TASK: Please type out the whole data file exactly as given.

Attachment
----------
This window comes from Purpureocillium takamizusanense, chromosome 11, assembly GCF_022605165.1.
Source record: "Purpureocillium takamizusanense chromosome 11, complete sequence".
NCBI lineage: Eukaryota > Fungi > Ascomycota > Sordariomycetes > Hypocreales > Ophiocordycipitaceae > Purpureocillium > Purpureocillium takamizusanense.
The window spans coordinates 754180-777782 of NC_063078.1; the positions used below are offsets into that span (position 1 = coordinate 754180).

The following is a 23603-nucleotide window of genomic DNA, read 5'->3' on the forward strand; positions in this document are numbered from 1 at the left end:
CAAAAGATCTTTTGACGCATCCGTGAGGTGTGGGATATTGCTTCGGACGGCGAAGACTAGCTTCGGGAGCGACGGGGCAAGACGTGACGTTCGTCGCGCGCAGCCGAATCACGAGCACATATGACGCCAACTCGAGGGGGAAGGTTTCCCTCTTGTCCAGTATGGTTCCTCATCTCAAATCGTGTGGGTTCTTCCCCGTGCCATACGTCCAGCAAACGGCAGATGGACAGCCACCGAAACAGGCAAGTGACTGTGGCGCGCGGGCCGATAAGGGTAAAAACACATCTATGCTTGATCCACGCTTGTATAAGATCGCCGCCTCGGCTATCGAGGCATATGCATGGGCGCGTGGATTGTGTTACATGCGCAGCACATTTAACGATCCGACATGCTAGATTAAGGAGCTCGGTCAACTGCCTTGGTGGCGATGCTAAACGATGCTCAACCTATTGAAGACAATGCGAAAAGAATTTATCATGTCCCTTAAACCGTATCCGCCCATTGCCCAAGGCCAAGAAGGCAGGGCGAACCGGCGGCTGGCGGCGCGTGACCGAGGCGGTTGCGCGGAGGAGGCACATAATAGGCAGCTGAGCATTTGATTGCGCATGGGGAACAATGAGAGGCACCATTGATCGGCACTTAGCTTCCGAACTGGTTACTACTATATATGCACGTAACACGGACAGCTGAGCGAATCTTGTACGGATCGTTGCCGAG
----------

This window comes from Purpureocillium takamizusanense, chromosome 11, assembly GCF_022605165.1.
Source record: "Purpureocillium takamizusanense chromosome 11, complete sequence".
NCBI lineage: Eukaryota > Fungi > Ascomycota > Sordariomycetes > Hypocreales > Ophiocordycipitaceae > Purpureocillium > Purpureocillium takamizusanense.
The window spans coordinates 754180-777782 of NC_063078.1; the positions used below are offsets into that span (position 1 = coordinate 754180).

The following is a 23603-nucleotide window of genomic DNA, read 5'->3' on the forward strand; positions in this document are numbered from 1 at the left end:
CAAAAGATCTTTTGACGCATCCGTGAGGTGTGGGATATTGCTTCGGACGGCGAAGACTAGCTTCGGGAGCGACGGGGCAAGACGTGACGTTCGTCGCGCGCAGCCGAATCACGAGCACATATGACGCCAACTCGAGGGGGAAGGTTTCCCTCTTGTCCAGTATGGTTCCTCATCTCAAATCGTGTGGGTTCTTCCCCGTGCCATACGTCCAGCAAACGGCAGATGGACAGCCACCGAAACAGGCAAGTGACTGTGGCGCGCGGGCCGATAAGGGTAAAAACACATCTATGCTTGATCCACGCTTGTATAAGATCGCCGCCTCGGCTATCGAGGCATATGCATGGGCGCGTGGATTGTGTTACATGCGCAGCACATTTAACGATCCGACATGCTAGATTAAGGAGCTCGGTCAACTGCCTTGGTGGCGATGCTAAACGATGCTCAACCTATTGAAGACAATGCGAAAAGAATTTATCATGTCCCTTAAACCGTATCCGCCCATTGCCCAAGGCCAAGAAGGCAGGGCGAACCGGCGGCTGGCGGCGCGTGACCGAGGCGGTTGCGCGGAGGAGGCACATAATAGGCAGCTGAGCATTTGATTGCGCATGGGGAACAATGAGAGGCACCATTGATCGGCACTTAGCTTCCGAACTGGTTACTACTATATATGCACGTAACACGGACAGCTGAGCGAATCTTGTACGGATCGTTGCCGAG